David Hunt, The Magician's Tale (Putnam, 1997)

As a writer, an artist and a film buff, it is rare to for me to find a novel that so well shifts between all three mediums in the reader's imagination, causing film noir images to rise up on one page and creating a hypnotic rhythm of syllables on the next. David Hunt's The Magician's Tale manages to pluck the key elements from all of these kinds of creation and combine them into one satisfying thriller.

Kay Farrow is perhaps one of the more intriguing heroines to arise in mystery fiction lately. An achromat, or someone who is completely color blind rather than the much more usual red-green variety, Kay has embraced her altered sense to become a keen and successful black and white photographer. Kept from the blinding daylight by her condition, Kay is most comfortable at night, and is at present working on a project of portraits of the more dangerous sides of San Francisco night life.

When a favorite model, Tim Lovsey -- perhaps the closest Kay has to a friend and possible lover -- is murdered and dismembered, and the police shuffle around ineffectively, Kay focuses her anger and rage by searching for Tim's killer herself. Almost from the moment she begins investigating Tim's life, and therefore what may have caused his death, she runs across unexpected informants and threatening opposition. While uncovering Tim's past, she also manages to unearth what seems to be keeping the police especially quiet and unhelpful -- the similarity of Tim's murder to a string of unsolved serial murders from fifteen years before.

And this is just the start of the plot. Oddly enough, and in a manner which some may consider a flaw and others an interesting style, the plot is not so terribly important in The Magician's Tale. I was never for one instant bored during the reading of the book, though I did often feel the search to find the killer slip to the back of my mind. I was much more intrigued by the array of characters with which Hunt has peopled his book, from Kay's retired cop father who's found peace running a bakery, to the magician of the title who tells an enchanting story containing more questions than answers. San Francisco itself also becomes a kind of character, described as only a native can his home city. David Hunt, a pen name for William Bayer, is a filmmaker and photographer as well as a writer, and his ability to recreate a scene for the reader is perfect.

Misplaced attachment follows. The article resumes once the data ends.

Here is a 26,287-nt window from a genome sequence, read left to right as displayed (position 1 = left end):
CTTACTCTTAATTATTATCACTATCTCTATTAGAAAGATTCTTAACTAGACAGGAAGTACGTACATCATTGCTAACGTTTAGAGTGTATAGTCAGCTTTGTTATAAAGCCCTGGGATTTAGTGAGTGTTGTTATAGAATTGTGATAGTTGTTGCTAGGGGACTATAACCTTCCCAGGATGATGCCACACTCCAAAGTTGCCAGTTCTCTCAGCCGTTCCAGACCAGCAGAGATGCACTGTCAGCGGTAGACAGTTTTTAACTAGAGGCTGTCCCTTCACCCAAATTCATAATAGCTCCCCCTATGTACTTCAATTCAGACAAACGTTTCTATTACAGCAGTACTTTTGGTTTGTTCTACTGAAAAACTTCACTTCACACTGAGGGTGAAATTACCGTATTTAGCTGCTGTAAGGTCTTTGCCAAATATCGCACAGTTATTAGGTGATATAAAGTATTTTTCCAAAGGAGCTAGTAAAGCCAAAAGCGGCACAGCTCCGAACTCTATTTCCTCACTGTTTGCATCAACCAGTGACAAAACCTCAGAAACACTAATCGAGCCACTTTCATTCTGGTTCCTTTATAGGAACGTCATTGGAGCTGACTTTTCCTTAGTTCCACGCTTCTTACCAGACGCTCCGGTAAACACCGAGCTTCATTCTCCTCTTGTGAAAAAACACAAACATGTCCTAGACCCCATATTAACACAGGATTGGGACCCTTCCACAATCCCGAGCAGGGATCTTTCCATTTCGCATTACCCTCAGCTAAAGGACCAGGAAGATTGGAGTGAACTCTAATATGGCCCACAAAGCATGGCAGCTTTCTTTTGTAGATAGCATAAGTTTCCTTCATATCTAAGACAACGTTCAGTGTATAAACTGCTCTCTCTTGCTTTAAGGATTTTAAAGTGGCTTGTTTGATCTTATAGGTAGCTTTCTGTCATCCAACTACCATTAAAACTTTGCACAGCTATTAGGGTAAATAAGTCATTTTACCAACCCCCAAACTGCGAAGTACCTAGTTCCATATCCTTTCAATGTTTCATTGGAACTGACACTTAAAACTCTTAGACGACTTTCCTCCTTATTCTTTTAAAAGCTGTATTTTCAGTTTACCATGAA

Kay herself, with her no-nonsense voice undermined by flashes of painful memories, uncertainty in her search and fear of those apparently against her, is a wonderfully strong narrator. Her voice, emotions and vision, described by Hunt's clean and precise prose, became the draw through the story. I did have some complaints, however -- by the time I did finish the story and find the answer to the mystery, I didn't particularly care. In terms of a strict mystery plot, the explanations of clues, especially those gleaned through Kay's father's connections, seemed a little too easy. There were also interesting characters which were inexplicably left by the wayside without any explanation for why they had entered into the plot other than to provide confusion or color.

All in all, however, The Magician's Tale is a book of atmosphere -- the atmosphere of the city, the hustling district, and the feel of a unique woman's mind and soul. On these levels, the book succeeds in forcing you into another kind of vision for a while, of making you aware of the world in a new light. That's all I ever really ask of a book.

[ by Robin Brenner ]

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